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Cenote diving in Mexico

This year Isabell and I went to Yucatan/Mexico for relaxing and scuba diving. We did five dives at spots around Playa del Carmen and on Cozumel island and saw some new species like the black spotted moray, a yellow stingray and a flamingo tongue snail. However, we were disappointed because the variety of fish was poor compared to the Red Sea or the Indian Ocean plus the reefs around Playa were badly damaged.

On recommendation of my brother and his wife we also went cenote diving which was very exciting. Cenotes are natural sinkholes spread all over Yucatan Peninsula. On the surface they are filled with fresh (rain) water and they are connected to the sea by underground cave systems full of salt water. It is the cave systems that make cenote diving so dangerous because you can easly get lost in it and if you panic or run out of air there is no way to reach the surface. There are also some special cave diving rules you have to follow, e. g. stay close to the lash all the time and you are starting to go up with two thirds of air, not half a bottle like in ordinary diving.

Although we did not leave the cavern – the entrance of the cave system – it was an impressive experience to descent 30 feet, see nothing but the cones of our flashlights and have solid rock above our heads.  It was interesting watching the bubbles to rise and get stuck below the ceiling or the stalactites in caves that must have been filled with air for at least a few thousand years. At the end of the first dive we hit the layer where the fresh water mixes with the salt water (the so-called “halocline”) and suddendly we saw everything blurred. That is the moment when you ask yourself “Damn, why am I not lying on the beach with a bottle of beer like everyone else does?”. We did – afterwards ;-)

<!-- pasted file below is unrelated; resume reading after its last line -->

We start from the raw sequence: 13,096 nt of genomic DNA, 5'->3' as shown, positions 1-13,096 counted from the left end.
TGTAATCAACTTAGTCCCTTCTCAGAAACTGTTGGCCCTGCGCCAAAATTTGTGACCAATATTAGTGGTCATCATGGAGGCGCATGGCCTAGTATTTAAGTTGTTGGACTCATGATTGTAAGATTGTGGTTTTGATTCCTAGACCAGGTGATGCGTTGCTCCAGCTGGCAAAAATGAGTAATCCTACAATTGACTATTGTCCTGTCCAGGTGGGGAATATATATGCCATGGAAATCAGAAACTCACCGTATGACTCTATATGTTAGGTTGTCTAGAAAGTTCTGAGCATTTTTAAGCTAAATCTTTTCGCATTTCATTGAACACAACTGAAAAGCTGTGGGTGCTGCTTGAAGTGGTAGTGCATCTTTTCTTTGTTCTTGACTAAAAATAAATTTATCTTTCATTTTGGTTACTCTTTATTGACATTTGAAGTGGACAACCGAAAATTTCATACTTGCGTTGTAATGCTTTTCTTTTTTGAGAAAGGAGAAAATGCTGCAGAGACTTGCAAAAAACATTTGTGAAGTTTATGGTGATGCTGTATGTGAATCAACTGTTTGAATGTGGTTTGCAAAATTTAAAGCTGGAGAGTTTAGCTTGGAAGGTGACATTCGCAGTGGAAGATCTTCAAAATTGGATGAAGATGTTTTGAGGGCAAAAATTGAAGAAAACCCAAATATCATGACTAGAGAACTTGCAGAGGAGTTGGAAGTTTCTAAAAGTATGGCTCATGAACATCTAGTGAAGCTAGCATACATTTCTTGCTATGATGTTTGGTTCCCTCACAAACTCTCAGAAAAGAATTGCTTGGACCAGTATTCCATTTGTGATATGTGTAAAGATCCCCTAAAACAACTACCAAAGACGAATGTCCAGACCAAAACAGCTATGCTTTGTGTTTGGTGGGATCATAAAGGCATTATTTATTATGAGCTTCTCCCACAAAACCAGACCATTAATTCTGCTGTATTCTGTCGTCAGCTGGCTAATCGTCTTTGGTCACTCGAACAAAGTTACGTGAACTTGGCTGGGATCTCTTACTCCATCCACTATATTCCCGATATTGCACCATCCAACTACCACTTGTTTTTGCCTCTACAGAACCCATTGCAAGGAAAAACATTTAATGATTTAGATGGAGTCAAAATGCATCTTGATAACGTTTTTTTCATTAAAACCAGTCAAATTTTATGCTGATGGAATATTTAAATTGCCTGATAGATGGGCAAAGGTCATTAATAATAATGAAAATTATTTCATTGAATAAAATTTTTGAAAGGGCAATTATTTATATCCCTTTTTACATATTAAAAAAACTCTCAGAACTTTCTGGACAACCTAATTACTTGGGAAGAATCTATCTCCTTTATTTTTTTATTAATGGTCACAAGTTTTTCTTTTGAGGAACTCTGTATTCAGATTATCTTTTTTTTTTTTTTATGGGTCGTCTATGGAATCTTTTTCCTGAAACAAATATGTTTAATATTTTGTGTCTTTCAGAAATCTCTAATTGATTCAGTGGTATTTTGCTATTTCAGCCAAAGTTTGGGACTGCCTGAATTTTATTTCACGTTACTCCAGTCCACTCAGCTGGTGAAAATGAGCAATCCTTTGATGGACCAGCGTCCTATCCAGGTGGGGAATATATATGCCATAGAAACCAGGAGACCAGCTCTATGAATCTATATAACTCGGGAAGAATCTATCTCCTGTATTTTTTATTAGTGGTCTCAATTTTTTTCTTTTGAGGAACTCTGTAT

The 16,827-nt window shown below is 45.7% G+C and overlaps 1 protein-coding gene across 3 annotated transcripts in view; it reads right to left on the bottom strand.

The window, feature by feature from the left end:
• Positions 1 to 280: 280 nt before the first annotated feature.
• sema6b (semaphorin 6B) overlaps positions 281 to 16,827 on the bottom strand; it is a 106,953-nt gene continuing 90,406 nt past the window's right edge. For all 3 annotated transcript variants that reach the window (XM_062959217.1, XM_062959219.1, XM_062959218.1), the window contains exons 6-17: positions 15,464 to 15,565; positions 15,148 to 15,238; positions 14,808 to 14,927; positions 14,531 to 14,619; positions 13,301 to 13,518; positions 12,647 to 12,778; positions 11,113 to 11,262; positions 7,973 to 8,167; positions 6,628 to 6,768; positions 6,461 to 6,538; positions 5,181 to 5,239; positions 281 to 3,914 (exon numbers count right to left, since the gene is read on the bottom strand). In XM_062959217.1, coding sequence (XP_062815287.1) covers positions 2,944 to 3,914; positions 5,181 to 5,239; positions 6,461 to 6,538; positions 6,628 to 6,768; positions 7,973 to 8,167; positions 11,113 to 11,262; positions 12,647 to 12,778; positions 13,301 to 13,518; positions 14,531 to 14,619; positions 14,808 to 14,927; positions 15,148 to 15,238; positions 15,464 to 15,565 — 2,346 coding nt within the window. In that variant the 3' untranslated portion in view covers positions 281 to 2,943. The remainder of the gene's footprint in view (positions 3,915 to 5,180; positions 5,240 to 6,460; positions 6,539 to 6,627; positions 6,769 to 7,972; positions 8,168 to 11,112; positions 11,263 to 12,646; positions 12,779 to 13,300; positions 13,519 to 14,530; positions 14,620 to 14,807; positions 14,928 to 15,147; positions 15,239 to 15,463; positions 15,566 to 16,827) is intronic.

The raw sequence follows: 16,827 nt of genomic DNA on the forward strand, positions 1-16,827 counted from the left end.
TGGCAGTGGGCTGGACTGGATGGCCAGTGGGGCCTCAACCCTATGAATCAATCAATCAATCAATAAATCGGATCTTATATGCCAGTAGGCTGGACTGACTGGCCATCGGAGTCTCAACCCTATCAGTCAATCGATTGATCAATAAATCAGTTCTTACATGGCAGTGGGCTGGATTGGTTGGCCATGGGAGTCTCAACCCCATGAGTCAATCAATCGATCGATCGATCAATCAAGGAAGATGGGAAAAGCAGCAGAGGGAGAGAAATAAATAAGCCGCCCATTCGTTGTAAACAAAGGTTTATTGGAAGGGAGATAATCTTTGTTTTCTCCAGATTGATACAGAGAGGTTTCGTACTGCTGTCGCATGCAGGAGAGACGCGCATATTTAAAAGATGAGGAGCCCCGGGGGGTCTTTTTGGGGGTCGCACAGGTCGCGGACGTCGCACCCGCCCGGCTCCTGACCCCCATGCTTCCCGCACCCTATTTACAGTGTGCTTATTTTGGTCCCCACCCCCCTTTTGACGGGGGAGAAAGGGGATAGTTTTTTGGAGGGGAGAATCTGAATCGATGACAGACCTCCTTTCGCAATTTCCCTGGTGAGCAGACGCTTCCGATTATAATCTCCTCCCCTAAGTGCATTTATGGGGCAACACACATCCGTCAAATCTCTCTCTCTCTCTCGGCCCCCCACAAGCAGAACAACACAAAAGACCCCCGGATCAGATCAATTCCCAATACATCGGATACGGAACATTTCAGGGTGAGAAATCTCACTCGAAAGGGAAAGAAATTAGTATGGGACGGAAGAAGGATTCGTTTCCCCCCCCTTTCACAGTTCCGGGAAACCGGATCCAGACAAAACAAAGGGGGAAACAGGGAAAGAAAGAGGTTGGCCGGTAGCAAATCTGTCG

- Bernd -

Entrance of Chac Mool - one of the most famous cenotes (© 2013 Bernd Neeser)
Entrance of Chac Mool – one of the most famous cenotes (© 2013 Bernd Neeser)
Decent in the cavern (© 2013 Bernd Neeser)
Decent in the cavern (© 2013 Bernd Neeser)
Blurr caused by the halocline (© 2013 Bernd Neeser)
Blurr caused by the halocline (© 2013 Bernd Neeser)
Isabell (© 2013 Bernd Neeser)
Isabell (© 2013 Bernd Neeser)
Stalactites! ...or stalagmites? ;-) (© 2013 Bernd Neeser)
Stalactites! …or stalagmites? ;-) (© 2013 Bernd Neeser)
Silhouette of a suba diver (© 2013 Bernd Neeser)
Silhouette of a suba diver (© 2013 Bernd Neeser)
Reflecting air stuck below the ceiling (© 2013 Bernd Neeser)
Reflecting air stuck below the ceiling (© 2013 Bernd Neeser)
View from below (© 2013 Bernd Neeser)
View from below (© 2013 Bernd Neeser)
Fossil (© 2013 Bernd Neeser)
Fossil (© 2013 Bernd Neeser)
Warning sign in front of a cave (© 2013 Bernd Neeser)
Warning sign in front of a cave (© 2013 Bernd Neeser)